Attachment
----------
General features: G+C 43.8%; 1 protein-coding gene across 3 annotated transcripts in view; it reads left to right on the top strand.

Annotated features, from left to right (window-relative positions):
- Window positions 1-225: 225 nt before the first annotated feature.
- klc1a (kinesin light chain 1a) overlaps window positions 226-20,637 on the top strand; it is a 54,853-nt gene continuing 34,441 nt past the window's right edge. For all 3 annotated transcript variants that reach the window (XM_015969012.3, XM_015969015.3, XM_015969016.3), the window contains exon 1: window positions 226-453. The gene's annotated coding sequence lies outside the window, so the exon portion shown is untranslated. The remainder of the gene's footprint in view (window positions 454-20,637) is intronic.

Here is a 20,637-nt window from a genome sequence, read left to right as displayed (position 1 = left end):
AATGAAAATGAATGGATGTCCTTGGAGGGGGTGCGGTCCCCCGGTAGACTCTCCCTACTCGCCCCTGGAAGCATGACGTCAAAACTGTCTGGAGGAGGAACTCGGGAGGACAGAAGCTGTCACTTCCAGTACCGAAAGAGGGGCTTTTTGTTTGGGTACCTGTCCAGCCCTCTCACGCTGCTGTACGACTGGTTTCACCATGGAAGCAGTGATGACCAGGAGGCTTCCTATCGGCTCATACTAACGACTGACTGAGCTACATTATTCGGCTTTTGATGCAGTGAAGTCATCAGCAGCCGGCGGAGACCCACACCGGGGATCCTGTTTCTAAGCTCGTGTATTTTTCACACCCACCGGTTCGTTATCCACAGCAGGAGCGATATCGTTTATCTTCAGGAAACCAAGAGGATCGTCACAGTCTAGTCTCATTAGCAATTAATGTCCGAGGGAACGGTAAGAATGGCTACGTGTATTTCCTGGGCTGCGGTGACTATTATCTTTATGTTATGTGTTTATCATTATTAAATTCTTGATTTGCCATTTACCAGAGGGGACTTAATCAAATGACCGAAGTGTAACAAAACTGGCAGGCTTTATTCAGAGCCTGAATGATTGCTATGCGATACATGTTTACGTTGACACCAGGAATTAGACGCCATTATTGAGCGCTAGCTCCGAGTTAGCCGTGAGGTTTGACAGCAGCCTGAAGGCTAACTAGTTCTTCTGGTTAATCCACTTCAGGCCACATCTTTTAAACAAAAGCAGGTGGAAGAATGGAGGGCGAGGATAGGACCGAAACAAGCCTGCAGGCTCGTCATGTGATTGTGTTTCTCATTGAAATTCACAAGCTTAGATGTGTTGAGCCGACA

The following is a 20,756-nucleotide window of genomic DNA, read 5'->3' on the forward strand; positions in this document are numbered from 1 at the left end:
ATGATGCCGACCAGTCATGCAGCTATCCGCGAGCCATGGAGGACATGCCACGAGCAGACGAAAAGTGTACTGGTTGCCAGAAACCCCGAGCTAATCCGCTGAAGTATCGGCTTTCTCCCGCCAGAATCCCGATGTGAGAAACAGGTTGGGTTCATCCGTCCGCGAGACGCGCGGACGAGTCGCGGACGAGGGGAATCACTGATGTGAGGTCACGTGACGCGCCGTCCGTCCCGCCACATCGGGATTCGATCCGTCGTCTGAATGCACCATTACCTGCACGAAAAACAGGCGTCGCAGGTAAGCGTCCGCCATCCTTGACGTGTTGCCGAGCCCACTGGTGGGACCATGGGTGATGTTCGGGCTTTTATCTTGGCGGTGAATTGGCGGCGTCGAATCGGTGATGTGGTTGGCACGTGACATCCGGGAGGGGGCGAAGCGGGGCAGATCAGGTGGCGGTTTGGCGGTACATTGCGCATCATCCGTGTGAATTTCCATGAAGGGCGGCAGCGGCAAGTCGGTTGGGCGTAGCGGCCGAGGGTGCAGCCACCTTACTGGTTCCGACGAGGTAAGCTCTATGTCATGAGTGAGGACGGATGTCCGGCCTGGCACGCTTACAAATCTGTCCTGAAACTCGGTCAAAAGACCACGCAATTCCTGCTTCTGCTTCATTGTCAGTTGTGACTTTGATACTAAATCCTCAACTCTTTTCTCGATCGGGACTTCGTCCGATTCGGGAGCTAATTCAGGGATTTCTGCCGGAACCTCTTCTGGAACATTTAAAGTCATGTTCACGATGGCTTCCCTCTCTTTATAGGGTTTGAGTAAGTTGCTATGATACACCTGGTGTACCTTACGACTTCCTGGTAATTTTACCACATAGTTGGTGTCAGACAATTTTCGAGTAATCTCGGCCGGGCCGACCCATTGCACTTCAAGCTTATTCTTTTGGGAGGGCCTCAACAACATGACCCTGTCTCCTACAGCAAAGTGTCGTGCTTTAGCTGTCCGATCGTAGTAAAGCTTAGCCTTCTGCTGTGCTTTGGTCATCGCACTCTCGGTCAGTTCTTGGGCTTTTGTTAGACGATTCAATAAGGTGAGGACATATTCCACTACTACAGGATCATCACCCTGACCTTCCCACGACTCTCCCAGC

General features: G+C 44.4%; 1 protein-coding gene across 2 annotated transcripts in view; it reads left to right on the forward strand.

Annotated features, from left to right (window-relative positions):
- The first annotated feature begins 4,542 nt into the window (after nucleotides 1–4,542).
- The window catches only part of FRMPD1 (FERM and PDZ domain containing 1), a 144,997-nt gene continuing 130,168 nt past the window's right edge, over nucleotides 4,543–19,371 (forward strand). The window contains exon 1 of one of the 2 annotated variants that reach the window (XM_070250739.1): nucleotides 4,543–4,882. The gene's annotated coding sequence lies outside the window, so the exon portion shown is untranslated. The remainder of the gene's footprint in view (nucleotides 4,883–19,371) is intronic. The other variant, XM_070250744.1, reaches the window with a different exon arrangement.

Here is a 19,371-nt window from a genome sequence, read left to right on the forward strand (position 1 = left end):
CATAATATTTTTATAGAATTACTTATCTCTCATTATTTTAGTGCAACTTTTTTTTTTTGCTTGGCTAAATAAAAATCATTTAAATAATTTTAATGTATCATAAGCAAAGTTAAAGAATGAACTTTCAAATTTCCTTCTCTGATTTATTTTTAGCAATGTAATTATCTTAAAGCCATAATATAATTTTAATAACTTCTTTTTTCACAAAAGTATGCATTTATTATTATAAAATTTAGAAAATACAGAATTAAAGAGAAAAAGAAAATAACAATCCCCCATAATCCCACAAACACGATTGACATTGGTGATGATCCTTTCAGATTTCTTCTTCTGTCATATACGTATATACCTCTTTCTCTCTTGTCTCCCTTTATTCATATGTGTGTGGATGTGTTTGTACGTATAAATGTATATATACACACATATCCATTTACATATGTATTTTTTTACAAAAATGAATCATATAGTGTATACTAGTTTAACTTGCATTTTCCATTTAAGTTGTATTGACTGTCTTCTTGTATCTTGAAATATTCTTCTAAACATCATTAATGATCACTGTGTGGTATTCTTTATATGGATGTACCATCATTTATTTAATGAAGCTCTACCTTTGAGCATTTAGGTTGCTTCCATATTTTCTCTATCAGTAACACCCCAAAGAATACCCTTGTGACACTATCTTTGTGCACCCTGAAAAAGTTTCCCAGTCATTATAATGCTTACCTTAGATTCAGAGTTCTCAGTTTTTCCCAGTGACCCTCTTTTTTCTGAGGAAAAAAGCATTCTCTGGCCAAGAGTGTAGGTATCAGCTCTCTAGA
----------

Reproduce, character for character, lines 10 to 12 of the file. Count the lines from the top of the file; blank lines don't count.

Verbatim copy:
Annotated features, from left to right (window-relative positions):
- The first annotated feature begins 4,542 nt into the window (after nucleotides 1–4,542).
- The window catches only part of FRMPD1 (FERM and PDZ domain containing 1), a 144,997-nt gene continuing 130,168 nt past the window's right edge, over nucleotides 4,543–19,371 (forward strand). The window contains exon 1 of one of the 2 annotated variants that reach the window (XM_070250739.1): nucleotides 4,543–4,882. The gene's annotated coding sequence lies outside the window, so the exon portion shown is untranslated. The remainder of the gene's footprint in view (nucleotides 4,883–19,371) is intronic. The other variant, XM_070250744.1, reaches the window with a different exon arrangement.